‘Chop-chop lady’ killer Whisenhunt deported
MANILA, Philippines—The Bureau of Immigration (BI) has deported Stephen Mark Whisenhunt, convicted killer of “chop-chop lady” Elsa Castillo, whose body was mutilated after being stabbed to death in 1993.
In a statement, Immigration Commissioner Ricardo David Jr. said Whisenhunt, an American citizen, had been placed on the BI blacklist so he could no longer return to the country.
Whisenhunt, Castillo’s lover, left recently for Los Angeles, California, after spending 19 years behind bars at the New Bilibid Prison in Muntinlupa City.
“His involvement in a gruesome crime makes him a very undesirable alien who should not be allowed to reenter our country,” David said.
It was learned that although the Pasig City Regional Trial Court had sentenced Whisenhunt to reclusion perpetua in 1993, his sentence was commuted for good conduct while in prison.
He was released from the national penitentiary on Dec. 27 and was turned over to the BI to facilitate his deportation to the United States.
Under the law, foreigners convicted of crimes shall, after service of sentence, be deported to their country of origin and banned from reentering the Philippines.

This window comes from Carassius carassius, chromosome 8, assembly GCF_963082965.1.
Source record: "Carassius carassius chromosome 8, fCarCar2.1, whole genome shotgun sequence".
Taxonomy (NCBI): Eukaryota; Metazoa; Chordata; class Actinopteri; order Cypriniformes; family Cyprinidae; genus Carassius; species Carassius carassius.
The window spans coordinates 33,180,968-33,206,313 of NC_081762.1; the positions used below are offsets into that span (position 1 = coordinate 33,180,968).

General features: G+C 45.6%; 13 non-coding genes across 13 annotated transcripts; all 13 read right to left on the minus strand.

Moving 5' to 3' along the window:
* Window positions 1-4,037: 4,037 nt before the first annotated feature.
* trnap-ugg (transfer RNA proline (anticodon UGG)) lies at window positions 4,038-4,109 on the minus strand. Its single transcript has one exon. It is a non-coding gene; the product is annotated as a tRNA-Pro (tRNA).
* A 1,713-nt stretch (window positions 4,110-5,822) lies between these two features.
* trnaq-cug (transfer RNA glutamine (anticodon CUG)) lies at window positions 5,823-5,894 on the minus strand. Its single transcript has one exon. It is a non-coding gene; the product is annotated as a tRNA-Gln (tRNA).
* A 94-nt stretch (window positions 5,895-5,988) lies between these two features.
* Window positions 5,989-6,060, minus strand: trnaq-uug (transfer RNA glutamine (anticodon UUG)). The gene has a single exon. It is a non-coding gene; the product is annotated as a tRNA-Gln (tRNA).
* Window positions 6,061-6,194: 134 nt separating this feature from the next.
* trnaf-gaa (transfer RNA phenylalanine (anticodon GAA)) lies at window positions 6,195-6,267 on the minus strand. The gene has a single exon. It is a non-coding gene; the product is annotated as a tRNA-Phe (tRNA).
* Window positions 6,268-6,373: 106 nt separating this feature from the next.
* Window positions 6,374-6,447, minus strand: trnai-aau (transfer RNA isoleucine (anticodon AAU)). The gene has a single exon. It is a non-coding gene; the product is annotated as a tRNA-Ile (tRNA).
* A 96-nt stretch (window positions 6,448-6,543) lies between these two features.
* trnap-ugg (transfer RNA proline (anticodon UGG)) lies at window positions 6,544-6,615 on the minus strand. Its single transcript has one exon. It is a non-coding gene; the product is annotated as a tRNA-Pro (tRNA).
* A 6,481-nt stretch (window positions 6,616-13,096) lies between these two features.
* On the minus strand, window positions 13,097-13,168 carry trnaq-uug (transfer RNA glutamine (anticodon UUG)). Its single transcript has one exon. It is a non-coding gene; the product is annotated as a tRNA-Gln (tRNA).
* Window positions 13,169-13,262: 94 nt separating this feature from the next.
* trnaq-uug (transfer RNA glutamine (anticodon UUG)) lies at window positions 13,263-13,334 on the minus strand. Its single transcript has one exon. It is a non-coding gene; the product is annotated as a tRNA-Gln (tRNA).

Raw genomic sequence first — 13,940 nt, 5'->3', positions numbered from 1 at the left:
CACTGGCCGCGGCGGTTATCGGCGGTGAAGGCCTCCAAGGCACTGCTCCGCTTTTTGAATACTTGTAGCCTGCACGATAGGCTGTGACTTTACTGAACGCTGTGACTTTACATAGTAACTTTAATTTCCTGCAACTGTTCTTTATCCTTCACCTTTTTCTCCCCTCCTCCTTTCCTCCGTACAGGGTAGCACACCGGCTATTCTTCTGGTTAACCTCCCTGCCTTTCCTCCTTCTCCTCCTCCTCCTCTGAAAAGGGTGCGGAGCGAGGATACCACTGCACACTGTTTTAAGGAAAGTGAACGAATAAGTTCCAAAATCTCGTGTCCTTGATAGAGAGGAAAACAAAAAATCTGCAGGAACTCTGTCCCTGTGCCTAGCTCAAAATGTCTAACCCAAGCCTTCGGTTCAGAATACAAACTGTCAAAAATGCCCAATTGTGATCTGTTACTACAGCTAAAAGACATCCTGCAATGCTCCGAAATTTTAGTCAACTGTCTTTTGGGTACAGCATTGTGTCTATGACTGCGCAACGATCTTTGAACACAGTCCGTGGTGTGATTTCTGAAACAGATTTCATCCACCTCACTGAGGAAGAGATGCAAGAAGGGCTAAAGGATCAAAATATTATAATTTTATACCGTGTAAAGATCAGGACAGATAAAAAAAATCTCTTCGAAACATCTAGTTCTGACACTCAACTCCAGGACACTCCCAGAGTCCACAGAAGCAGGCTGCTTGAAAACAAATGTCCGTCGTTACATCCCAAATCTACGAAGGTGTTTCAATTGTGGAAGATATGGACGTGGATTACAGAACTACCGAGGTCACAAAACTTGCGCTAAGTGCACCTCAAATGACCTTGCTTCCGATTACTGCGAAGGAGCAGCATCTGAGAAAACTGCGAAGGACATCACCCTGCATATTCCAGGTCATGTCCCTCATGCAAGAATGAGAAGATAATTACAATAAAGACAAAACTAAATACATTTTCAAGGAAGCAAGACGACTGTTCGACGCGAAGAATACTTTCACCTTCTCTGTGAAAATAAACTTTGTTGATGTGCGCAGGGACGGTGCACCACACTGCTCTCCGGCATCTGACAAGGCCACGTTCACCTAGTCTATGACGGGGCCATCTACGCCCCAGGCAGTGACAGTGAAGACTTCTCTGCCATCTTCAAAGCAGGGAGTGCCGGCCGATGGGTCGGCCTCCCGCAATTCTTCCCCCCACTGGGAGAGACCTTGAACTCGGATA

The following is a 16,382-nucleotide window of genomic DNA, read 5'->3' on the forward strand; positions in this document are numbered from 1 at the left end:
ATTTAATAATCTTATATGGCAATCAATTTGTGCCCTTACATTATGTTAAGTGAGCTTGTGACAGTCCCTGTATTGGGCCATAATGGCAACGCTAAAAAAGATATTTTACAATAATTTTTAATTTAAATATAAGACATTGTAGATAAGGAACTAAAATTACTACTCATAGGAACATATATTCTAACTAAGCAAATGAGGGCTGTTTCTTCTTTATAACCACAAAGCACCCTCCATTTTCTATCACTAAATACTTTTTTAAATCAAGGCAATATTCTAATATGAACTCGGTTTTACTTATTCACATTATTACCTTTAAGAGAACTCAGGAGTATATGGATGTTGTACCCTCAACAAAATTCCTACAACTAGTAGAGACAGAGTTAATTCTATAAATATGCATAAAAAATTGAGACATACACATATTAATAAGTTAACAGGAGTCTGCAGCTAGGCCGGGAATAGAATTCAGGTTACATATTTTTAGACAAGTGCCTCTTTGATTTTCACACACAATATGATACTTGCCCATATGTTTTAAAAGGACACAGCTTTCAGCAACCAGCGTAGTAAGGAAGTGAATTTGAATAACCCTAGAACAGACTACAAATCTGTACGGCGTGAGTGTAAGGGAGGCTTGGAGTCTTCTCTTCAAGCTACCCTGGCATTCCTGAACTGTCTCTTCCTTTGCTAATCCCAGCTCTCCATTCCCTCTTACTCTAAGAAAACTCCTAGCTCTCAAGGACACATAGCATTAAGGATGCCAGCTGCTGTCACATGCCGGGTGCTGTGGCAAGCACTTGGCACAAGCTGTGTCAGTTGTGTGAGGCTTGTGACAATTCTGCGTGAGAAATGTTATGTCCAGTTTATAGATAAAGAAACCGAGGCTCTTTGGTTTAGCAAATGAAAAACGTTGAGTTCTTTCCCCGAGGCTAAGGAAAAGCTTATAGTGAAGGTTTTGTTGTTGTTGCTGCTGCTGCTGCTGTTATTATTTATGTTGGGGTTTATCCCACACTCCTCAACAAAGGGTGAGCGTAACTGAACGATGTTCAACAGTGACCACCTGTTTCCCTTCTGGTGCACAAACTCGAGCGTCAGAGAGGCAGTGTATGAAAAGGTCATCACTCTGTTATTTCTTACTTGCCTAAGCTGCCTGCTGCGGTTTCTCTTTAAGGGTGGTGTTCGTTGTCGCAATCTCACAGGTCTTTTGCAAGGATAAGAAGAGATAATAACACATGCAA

Known as the “chop-chop lady,” Castillo was stabbed to death by Whisenhunt inside his condominium in Greenhills, San Juan, on Sept. 24, 1993.
Whisenhunt was convicted of the murder on the basis of the testimony of his driver, Demetrio Ravelo, who testified that the victim’s body was mutilated after she was stabbed and her body parts were dumped hours later along a road in Bagac, Bataan.
Ravelo said Whisenhunt had asked him to help wrap the body, which turned out to be the dismembered remains and severed head of Castillo.
At least two movies were produced based on the gruesome murder, one of which, “The Elsa Castillo Story,” starred TV host Kris Aquino.—Tina G. Santos
Subscribe to INQUIRER PLUS to get access to The Philippine Daily Inquirer & other 70+ titles, share up to 5 gadgets, listen to the news, download as early as 4am & share articles on social media. Call 896 6000.